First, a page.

Sympathy for the object – an autistic perspective.

I have felt sympathy for objects since I was a very young child.

This has caused me a huge amount of sadness and anxiety over the years. I feel sad for the photograph that gets pushed to the back of the display cabinet, the guitar that doesn’t get played anymore, or the once loved camera that has now been displaced by a newer one.

As a young autistic child, I played alone with my little toy cars and soldiers. I would be overwhelmed with sadness for the toy that got left out, or didn’t work properly. This was a constant source of anxiety and something I did not know how to explain to anyone, till now.

As I write this, I can actually feel the sadness rising up. Why is this, surely the object in question does not have any feelings? Why do I project an imagined empathy onto an unconscious object? I do not hear the camera, picture or guitar, crying out to me for help. So it must be me that’s feeling the emotion. I admire people that can happily discard a possession when it no longer pleases them. How free that must feel. To be able to move on to the next thing, without even looking back.

So why do I get so deeply upset by this? I have scoured the internet for answers. There are other people, some with autism, that share this strange trait, and describe it in a similar way, how they also feel sorry for things. As autistic people, perhaps some of us have a tendency to invest our emotions in inanimate objects rather than people. Could it be this that leads to our things becoming our closest friends?

There is some evidence to suggest that OCD and Synaesthesia are possible causes. Put simply, Synaesthesia is a neurological condition where the senses are confused. So someone with it, may smell a taste, or see a particular colour when thinking of a specific number. Some people have a form of Synaesthesia known as Personification. This is when a personality or emotion is attributed to an object. It would appear that there is a higher tendency for those on the autistic spectrum to have Synaesthesia in one form or another.

I’m not totally convinced that what I experience is Synaesthesia, and I have not heard a satisfactory explanation of why it happens to me. A clinical psychologist did tell me once, that it was something to do with OCD and autism but could not elaborate any further.

Even at 57 years of age, the sadness I feel from objects stops me from becoming a fully-functional adult. At times it disables me and keeps me as a child that wants to cry all the time.

Does anyone know if this is autism-related or OCD?

I’m leaving this post slightly open-ended. This is because I really want your feedback on this.

Do you also feel sorry for things, and do you get upset if an object is being left out or discarded in some way?

Please let me know.

Thanks for reading.


adults with autism

3 thoughts on “Sympathy for the object – an autistic perspective.

  1. I definitely feel all of those things for objects. I get really sad when I am at a second hand or thrift store and there is a frame for sale with a photograph that was obviously important to someone at one time. I feel sad for the photograph, like I want to find it a home and I wonder how it ended up there and who would throw it away.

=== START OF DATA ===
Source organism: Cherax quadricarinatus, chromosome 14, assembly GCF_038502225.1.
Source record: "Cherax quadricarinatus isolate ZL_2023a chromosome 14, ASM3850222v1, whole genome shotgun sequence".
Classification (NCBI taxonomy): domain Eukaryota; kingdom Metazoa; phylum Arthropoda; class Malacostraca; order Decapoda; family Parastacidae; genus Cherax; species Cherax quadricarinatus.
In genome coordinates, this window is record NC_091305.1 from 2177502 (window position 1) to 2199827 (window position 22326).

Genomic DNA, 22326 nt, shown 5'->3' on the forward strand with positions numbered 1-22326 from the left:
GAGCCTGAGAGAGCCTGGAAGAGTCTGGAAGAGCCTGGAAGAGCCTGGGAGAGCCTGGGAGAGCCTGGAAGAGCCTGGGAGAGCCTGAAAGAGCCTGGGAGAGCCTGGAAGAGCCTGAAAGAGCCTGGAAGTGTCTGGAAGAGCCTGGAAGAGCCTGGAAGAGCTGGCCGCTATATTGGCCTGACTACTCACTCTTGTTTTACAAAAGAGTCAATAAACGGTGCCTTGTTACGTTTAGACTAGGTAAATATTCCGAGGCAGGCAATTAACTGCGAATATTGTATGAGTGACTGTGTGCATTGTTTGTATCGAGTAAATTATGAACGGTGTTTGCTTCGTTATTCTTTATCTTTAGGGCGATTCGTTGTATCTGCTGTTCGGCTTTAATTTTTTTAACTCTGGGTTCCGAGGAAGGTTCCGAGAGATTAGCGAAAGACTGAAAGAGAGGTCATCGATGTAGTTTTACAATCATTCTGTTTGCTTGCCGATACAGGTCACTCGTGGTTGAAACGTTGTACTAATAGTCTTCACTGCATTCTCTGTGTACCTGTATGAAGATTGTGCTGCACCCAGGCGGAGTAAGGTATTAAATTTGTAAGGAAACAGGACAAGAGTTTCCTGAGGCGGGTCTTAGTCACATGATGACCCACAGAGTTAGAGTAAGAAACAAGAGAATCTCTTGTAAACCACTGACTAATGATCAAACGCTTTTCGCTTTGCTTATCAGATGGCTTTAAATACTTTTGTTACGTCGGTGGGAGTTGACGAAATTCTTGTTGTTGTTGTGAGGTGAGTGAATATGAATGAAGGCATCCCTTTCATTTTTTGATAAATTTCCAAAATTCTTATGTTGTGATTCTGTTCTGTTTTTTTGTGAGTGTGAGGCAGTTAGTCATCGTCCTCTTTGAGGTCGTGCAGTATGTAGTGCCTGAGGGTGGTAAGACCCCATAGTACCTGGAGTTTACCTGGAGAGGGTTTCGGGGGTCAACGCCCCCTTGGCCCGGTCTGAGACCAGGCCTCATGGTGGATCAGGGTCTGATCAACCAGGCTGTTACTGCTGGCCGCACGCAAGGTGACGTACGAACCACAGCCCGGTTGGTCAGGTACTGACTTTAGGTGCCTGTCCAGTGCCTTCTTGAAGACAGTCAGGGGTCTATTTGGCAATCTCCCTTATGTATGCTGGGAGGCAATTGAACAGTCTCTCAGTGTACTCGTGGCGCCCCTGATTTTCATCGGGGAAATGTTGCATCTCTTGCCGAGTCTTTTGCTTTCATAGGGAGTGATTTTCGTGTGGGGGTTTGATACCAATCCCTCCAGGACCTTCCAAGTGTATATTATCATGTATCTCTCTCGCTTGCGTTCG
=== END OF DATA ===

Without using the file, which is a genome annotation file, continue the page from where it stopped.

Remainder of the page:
I am autistic and I have always felt that way, I remember being very upset when I was about 12 or 13 when my parents made me get rid of some toys that they thought I was too old for….but I was devastated to let them go because I did not want to abandon them. I still get sad thinking about it.

  2. Great post; I relate, totally.

    For me, things include the lost pea or sweetcorn that rolls off the counter top and goes missing on the floor: it seems that it had led a productive life until that moment, when it was about to fulfil its potential, get cooked, get eaten. I feel extraordinary guilt and sadness if it gets lost before it gets its chance to shine. (Oddly enough, though, I don’t feel the same if I’ve cooked food – peas, whatever – that doesn’t then get eaten. Don’t know why there’s a difference.)

    I feel sorry for the neglected toys I still have from childhood (like you, I’m age 57), and apologise to them if I drop of handle them inelegantly them when moving them (eg on the rare occasion I’m dusting). I apologise to everything – ranging from furniture to lamp posts – if it gets accidentally knocked, and feel sad for items that I haven’t stitched or mended or otherwise cared for enough so that they become shabby and neglected.

    Of course, I do this with living things, too, notably all manner of minibeast and plants (I rescue the former and try to make sure I give the latter my equal attention). Synaesthesia? Maybe. I am mildly synaesthetic, and less so than when I was younger. All I can contribute is that I believe it comes from a deeper than average capacity for feeling – so maybe I’m projecting my own feelings (of how I would like to be treated, or how I would feel if I were in pain) onto all objects.

    One other thought: such objects have little if any opportunity or reason to hurt or confuse us. I can and do care very much for humans, but am invariably alert to the likelihood of confusion, frustration and possible pain/rejection when relating to humans. For the record, I am diagnosed with ADHD and dyspraxia, have a daughter dx’d with Asperger’s and am awaiting an assessment for the latter for myself.

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